In the spring of 1985 the British public viewed the first demonstration of eavesdropping on a computer's electromagnetic radiation. BBC's "Tomorrow's World" ran a five-minute demonstration on television. The program showed a long shot of a van parked in front of a building in London and faded to a close-up inside the van where a document was displayed on a television screen. The commentator noted that the van's equipment had to scan numerous terminals and documents inside the building before finding one on the upper floors that was suitable to show on the air. At no time did the program identify the building because it is as well known in England as the U.S. Capitol is in the States. The London building in front of which the van was parked was New Scotland Yard...." continued here.
Now for a couple of time lines:http://cryptome.sabotage.org/tempest-time.htmhttp://www.caslon.com.au/surveillanceprofile15.htm
Wikipedia Defines TEMPEST as follows :http://en.wikipedia.org/wiki/TEMPEST
"TEMPEST is a codename referring to investigations and studies of compromising emanations (CE). Compromising emanations are defined as unintentional intelligence-bearing signals which, if intercepted and analyzed, disclose the information transmitted, received, handled, or otherwise processed by any information-processing equipment.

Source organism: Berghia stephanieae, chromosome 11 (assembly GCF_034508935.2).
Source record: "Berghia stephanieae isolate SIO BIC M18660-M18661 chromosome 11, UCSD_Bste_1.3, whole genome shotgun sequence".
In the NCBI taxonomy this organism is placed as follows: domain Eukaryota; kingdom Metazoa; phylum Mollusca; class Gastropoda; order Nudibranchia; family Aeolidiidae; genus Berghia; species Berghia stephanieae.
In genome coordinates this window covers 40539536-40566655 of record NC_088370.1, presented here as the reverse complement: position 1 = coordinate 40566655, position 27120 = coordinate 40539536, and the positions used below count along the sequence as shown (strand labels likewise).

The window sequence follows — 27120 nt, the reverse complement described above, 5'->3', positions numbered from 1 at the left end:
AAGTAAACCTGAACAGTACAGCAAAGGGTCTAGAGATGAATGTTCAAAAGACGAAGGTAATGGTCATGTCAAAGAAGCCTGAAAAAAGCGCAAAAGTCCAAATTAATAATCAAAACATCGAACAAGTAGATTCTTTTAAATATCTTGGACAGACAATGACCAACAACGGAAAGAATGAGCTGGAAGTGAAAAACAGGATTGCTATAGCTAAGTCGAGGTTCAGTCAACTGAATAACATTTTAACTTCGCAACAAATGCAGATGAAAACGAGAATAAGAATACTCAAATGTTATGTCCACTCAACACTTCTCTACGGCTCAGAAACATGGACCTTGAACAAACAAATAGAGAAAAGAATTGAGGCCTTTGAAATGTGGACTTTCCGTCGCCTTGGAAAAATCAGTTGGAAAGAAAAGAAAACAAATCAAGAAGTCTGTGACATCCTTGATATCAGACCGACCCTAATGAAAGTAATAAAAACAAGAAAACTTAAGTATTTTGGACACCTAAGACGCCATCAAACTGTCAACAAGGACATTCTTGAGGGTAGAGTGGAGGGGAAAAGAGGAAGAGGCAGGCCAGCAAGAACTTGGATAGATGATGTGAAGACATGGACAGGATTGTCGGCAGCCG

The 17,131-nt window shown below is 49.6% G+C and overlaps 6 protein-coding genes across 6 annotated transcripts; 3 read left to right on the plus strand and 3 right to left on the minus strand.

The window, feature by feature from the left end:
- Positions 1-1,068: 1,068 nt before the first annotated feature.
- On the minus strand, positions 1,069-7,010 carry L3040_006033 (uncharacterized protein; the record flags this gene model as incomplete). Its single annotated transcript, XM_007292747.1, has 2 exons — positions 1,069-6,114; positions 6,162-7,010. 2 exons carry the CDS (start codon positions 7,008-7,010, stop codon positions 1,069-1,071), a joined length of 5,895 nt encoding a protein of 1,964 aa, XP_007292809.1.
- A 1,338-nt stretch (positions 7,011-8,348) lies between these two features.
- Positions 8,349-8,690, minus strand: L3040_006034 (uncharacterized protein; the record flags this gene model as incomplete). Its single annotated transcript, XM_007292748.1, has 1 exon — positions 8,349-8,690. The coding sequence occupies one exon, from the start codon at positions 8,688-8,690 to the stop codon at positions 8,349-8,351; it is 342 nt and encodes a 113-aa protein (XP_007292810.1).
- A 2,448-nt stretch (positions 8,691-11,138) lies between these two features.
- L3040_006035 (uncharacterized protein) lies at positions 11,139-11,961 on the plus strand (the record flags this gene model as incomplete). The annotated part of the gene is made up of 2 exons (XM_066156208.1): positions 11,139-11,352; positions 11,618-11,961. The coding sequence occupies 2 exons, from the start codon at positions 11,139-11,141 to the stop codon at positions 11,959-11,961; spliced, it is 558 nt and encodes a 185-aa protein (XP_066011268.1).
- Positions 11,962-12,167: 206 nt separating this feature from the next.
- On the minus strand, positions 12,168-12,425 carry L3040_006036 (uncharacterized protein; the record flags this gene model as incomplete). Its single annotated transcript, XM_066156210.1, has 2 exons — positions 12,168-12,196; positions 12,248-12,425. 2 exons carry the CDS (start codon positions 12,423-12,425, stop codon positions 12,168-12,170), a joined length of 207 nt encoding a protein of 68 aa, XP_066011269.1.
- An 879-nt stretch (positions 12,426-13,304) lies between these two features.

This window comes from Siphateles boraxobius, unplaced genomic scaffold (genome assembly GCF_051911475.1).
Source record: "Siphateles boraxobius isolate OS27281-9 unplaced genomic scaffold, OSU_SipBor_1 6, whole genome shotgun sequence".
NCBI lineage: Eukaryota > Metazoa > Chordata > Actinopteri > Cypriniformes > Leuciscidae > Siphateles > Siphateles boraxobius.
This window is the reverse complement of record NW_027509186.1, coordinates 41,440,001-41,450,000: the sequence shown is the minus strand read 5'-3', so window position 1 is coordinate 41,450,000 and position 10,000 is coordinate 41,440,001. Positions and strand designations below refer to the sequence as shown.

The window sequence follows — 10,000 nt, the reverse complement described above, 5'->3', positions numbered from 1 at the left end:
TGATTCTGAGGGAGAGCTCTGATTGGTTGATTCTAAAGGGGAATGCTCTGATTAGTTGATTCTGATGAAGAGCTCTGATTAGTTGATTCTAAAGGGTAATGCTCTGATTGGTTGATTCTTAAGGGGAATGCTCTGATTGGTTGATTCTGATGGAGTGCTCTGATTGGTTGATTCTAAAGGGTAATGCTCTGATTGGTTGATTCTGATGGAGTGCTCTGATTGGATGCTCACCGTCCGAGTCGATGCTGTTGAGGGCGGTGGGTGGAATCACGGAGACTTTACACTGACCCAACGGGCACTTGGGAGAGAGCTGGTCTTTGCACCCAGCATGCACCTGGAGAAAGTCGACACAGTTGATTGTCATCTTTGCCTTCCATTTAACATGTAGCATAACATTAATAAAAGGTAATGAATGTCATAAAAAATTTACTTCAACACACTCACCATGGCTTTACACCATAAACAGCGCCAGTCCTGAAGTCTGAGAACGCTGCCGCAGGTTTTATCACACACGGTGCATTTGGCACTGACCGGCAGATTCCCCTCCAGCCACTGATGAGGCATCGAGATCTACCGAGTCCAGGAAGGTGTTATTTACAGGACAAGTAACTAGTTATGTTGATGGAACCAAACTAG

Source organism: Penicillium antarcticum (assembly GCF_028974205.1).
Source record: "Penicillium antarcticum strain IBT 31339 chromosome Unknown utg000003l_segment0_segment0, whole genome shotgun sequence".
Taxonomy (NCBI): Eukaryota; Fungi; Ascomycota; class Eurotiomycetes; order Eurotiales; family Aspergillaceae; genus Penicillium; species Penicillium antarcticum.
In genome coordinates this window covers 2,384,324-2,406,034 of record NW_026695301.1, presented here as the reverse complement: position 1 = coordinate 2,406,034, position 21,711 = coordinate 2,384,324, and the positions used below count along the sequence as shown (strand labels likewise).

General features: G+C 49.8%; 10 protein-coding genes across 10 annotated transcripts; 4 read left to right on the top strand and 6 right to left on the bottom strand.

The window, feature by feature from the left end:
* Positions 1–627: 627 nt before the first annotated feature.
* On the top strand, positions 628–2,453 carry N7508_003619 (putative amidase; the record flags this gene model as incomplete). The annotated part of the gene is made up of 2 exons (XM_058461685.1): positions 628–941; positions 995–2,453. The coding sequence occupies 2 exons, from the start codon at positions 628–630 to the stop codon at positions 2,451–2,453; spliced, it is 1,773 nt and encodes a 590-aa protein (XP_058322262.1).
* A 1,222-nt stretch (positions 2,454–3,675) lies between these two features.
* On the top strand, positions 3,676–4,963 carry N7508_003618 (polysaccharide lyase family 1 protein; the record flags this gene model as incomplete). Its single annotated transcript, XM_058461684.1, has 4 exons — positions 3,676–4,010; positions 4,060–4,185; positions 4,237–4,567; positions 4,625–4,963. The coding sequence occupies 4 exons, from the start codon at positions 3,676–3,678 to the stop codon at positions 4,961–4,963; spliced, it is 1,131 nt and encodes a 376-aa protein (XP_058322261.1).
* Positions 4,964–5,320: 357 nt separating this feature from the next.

Compromising emanations consist of electrical or acoustical energy unintentionally emitted by any of a great number of sources within equipment/systems which process national security information. This energy may relate to the original message, or information being processed, in such a way that it can lead to recovery of the plaintext. Laboratory and field tests have established that such CE can be propagated through space and along nearby conductors. The interception/propagation ranges and analysis of such emanations are affected by a variety of factors, e.g., the functional design of the information processing equipment; system/equipment installation; and, environmental conditions related to physical security and ambient noise. The term "compromising emanations" rather than "radiation" is used because the compromising signals can, and do, exist in several forms such as magnetic and/or electric field radiation, line conduction, or acoustic emissions.